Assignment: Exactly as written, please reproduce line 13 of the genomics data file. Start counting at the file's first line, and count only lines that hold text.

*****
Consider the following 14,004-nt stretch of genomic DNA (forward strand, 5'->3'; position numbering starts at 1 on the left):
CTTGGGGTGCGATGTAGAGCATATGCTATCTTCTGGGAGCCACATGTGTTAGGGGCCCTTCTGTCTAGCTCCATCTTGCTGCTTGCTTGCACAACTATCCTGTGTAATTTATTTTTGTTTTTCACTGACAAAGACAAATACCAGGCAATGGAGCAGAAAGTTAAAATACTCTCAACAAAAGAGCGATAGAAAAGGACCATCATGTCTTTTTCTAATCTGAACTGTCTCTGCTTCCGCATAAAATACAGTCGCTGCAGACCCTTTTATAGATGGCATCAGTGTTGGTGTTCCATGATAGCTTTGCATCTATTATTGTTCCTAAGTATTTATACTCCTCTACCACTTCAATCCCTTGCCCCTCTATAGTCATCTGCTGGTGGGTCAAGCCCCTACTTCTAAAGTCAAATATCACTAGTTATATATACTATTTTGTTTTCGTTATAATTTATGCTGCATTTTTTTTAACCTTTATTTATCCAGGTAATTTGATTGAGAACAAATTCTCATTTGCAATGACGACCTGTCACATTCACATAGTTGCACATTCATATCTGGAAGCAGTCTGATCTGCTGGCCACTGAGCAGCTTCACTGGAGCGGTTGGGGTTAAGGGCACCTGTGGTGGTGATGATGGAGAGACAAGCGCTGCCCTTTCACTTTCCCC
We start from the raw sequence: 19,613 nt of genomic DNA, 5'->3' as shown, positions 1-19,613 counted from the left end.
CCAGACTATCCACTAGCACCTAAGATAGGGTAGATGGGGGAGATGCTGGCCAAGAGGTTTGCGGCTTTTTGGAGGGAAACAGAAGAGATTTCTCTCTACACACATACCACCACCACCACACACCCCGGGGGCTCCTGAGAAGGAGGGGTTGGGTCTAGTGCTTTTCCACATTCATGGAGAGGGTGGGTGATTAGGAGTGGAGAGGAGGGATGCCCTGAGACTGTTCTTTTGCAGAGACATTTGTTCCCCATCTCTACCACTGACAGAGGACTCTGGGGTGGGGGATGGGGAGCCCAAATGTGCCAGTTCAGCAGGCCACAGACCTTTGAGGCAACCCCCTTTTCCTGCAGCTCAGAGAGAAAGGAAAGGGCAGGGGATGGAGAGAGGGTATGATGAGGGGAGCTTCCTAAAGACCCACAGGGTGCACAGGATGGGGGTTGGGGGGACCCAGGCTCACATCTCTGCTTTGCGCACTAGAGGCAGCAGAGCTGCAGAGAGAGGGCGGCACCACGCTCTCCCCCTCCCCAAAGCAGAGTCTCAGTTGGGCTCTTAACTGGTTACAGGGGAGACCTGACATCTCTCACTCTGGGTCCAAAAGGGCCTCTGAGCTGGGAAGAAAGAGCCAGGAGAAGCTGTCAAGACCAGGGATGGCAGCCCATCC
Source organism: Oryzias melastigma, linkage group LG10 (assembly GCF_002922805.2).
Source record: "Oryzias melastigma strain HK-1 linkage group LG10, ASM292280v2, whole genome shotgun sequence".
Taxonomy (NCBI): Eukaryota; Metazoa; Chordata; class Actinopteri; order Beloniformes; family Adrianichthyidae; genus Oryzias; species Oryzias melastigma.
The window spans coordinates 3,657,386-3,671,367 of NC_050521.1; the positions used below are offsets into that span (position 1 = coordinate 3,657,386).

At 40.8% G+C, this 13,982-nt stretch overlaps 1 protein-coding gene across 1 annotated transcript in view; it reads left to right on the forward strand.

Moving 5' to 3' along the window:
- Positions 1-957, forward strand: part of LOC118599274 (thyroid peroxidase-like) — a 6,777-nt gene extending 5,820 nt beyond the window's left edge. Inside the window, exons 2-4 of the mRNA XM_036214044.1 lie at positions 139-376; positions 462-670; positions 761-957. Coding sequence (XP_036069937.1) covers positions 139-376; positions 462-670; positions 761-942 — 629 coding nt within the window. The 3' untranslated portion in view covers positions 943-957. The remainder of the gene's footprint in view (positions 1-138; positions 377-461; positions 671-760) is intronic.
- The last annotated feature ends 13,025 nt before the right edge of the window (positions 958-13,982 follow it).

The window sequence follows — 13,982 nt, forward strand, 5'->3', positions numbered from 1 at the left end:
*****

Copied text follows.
The window sequence follows — 13,982 nt, forward strand, 5'->3', positions numbered from 1 at the left end: